“I think it’ll have a large impact downtown and bring people back downtown again,” City Commissioner Ruth Trager said after Wednesday’s meeting. “It’s a lovely part of the city with Riverfront Park. The idea of a grocery store there to me is very exciting. I can see nothing but positivity.”

The vote was the first of two decisions needed from city commissioners to solidify the changes. Final votes on amending the property’s comprehensive plan and switching the zoning from downtown redevelopment to planned development are slated to be taken at commissioners’ June 19 meeting. A yes vote on the comprehensive plan changes would allow more of the property to be designated for high-intensity uses and increase the density from 40 dwelling units per acre to 150 housing units per acre.

Consolidated-Tomoka Land Co. has bought out most of the block dominated by First Baptist’s buildings. The block, which until recently was also home to First Methodist Church, is bordered by Ridgewood Avenue, International Speedway Boulevard, Palmetto Avenue and Bay Street.

Demolition of the three First Baptist buildings remaining on the property could start in October and construction will begin next year.

Designs are being finalized, but for now the conceptual plan puts a five-story apartment building on the corner of Bay Street and Palmetto Avenue. The multi-story parking garage, which could have at least 400 parking spaces, would stand at Ridgewood and Bay. The design shows the garage and apartment building connected by a covered pedestrian overpass and street-level retail shops in both buildings.

Renderings show the grocery store and its parking lot on the corner of ISB and Palmetto, a standalone building in the middle of the property that could be either a restaurant or shop, and a restaurant fronting Ridgewood between the existing Popeye’s fast-food eatery and Beck’s office building.

If city commissioners approve the land use changes, the city and Consolidated-Tomoka officials will sign off on a planned district agreement that would require the first round of applications for construction permits to be submitted within five years. Construction would have to be substantially complete within eight years. Any additional phases would have to be complete within 20 years.

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Brown & Brown project making a ‘colossal difference’

The insurance giant’s $40M HQ plan already making an impact by creating jobs, attracting other developers

DAYTONA BEACH — Brown & Brown’s planned 11-story headquarters complex on North Beach Street, which recently began construction, is being hailed by community leaders for ushering in a much-needed renaissance of this city’s struggling downtown.

Daytona Beach Mayor Derrick Henry described the $40 million project as one that is already making a “colossal difference” for the city because of its promise of bringing hundreds of high-paying jobs and by “creating energy and vibrance in the downtown area.”

Brown & Brown CEO J. Powell Brown said his company is “excited that this building will be part of the redevelopment of downtown.”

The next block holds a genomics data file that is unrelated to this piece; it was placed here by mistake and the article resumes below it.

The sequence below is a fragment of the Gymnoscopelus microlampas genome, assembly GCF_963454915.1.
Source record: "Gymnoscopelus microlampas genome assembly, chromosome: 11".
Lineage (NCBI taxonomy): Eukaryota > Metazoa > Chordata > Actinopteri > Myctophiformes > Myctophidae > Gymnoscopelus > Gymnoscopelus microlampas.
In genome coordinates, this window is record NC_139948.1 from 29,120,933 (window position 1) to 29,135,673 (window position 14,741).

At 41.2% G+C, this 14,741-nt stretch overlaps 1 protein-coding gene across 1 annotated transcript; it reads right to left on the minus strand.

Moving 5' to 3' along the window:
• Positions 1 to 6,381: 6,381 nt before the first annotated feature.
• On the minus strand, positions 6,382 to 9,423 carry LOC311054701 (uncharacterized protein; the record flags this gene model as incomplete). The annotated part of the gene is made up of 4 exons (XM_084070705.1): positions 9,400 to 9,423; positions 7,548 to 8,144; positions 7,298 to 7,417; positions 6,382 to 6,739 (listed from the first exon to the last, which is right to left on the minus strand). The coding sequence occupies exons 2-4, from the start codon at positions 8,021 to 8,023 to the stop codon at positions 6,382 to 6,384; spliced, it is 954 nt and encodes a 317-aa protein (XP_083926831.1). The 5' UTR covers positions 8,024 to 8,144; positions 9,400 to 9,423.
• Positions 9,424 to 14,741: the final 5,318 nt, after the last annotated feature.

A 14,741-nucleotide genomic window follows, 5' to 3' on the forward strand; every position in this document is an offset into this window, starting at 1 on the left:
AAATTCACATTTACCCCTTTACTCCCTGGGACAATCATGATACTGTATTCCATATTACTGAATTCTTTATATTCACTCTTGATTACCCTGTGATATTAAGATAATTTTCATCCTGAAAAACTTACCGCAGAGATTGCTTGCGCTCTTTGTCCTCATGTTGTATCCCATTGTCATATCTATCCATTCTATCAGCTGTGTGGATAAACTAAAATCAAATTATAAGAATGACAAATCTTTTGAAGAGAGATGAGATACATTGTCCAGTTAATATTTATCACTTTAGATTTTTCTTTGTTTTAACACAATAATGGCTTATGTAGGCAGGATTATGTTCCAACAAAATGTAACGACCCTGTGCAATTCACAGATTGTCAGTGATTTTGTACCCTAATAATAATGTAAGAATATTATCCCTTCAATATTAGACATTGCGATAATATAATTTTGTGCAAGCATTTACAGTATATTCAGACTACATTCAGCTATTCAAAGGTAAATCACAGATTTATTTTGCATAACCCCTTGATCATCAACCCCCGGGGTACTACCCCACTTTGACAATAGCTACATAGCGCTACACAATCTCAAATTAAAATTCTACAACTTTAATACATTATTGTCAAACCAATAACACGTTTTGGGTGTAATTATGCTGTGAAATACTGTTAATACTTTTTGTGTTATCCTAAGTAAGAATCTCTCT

Noting the fact that the insurance brokerage that has grown to be the sixth-largest in the country, was founded in 1939 just a few blocks away by his grandfather and uncle, Brown told the gathering, “We’ve always been and always will be committed to this community.”

John Albright, the CEO of Consolidated-Tomoka, was one of the more than 300 people who turned out for Brown & Brown’s invitation-only flag-raising event.

“This kind of commitment and investment will do wonders for downtown,” Albright said of Brown & Brown’s project.

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Proposed “Project Delta” Could Transform Downtown Daytona Beach

DAYTONA BEACH, Fla. — Big changes could soon be on the way in Downtown Daytona Beach because of “Project Delta.”

Project Delta is the brain child of Consolidated-Tomoka Land Co., which owns a nearly 6-acre lot at the intersection of Palmetto Avenue and International Speedway Boulevard.

The company wants to fill that land with a 300-unit apartment complex, a grocery store, shops, and parking.

“We kind of sat down with city management and staff and said, ‘What is needed in downtown Daytona?’ The first thing they said was residents, and second was a grocery store,” said Scott Bullock, the Vice President of Real Estate with Consolidated-Tomoka.

In order for that project to become a reality, the land first has to be rezoned. Right now, a church that plans to move at the end of the year takes up the majority of that property.

In a beginning step, the law firm Cobb Cole presented the plans to the Downtown Development Board on Tuesday. If built, the project could generate money for the area, especially in taxes, since the church is exempt from taxes.

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Orlando developer takes over Daytona mystery grocer project

DAYTONA BEACH — An Orlando developer with plans to develop a shopping center on the southeast corner of LPGA and Williamson boulevards now plans to do the same thing on the corner across the street.

Unicorp National Development Inc. on Wednesday closed its $3.3 million purchase of nine acres on the northeast corner of LPGA and Wiliamson, a site that a different developer previously had under contract and advertised as a future “grocery anchored center.”